Adeia-Eurydike was captured at the port of Amphipolis where she had intended to board a ship bound for Euboeia, hoping to secure more troops there. Her own faction had deserted her. Nobody wanted to fight against the Epirote witch.
Her youth and arrogance had made her believe she could outwit her enemies, but Aristonous, the garrison commander, under orders from Olympias, sent Thracians to the port and they arrested her there without a struggle. Thracians were wild people, and easily bought. Olympias had offered them more gold than she had, so they had betrayed her.
“Woman, what is your name?” one of them asked in hesitant Greek.
“Are you the slut who claims to be Queen?” queried another. He looked her over as if she were one of the port whores.
They were tough, rugged men, half-clad in tribal tartans and animal skins, their naked skin showing off the swirls of blue tribal tattoos that Thracians bore to show they were warriors. One of them gave her a hard shove. She staggered backwards, then caught her balance and held her head high.
At first she tried to fight them, but before she could draw her sword they overwhelmed her and disarmed her. She refused to throw herself at their mercy and beg for clemency. Implacably she stood her ground. Defiant, she spat in their faces and mocked them, believing that Kassandros would by now have received her desperate messages and would soon invade Macedon and rescue her.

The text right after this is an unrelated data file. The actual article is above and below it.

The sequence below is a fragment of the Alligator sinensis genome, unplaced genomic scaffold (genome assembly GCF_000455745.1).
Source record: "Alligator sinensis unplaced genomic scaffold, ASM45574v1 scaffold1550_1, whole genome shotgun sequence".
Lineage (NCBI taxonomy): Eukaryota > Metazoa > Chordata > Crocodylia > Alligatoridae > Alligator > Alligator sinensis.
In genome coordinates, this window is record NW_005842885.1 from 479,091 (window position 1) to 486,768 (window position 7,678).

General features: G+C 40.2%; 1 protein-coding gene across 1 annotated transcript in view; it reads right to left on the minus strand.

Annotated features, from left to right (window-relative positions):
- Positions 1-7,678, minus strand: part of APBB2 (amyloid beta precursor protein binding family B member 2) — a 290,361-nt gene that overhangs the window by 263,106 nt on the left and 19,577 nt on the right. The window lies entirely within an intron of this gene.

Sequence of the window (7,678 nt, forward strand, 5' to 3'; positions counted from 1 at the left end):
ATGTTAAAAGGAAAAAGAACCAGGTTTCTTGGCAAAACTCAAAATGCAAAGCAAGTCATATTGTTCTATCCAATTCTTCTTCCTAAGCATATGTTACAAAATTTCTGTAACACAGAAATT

There was no way she would accept surrender, so she drew herself up and faced them fearlessly. “Don’t you know who I am?” she screamed. “I am Eurydike, daughter of Amyntas, wife of King Philip Arridaios.”
They answered her with grunts and insults spoken in their tribal language which she did not understand but she knew by their disdainful looks that they considered her little more than harbor trash. They dragged her away, oblivious to her curses and threats of vengeance.
She had hoped for splendor and victory, dreamed of her triumphant return to Pella, the flower-strewn streets, the Macedonian cavalry escorting her, splendid in their maroon crested helmets and flowing capes, their horses bedizened with gold. Instead, rough heavy hands bound her in chains and threw her into a two-wheeled cart as though she were a piece of camp baggage.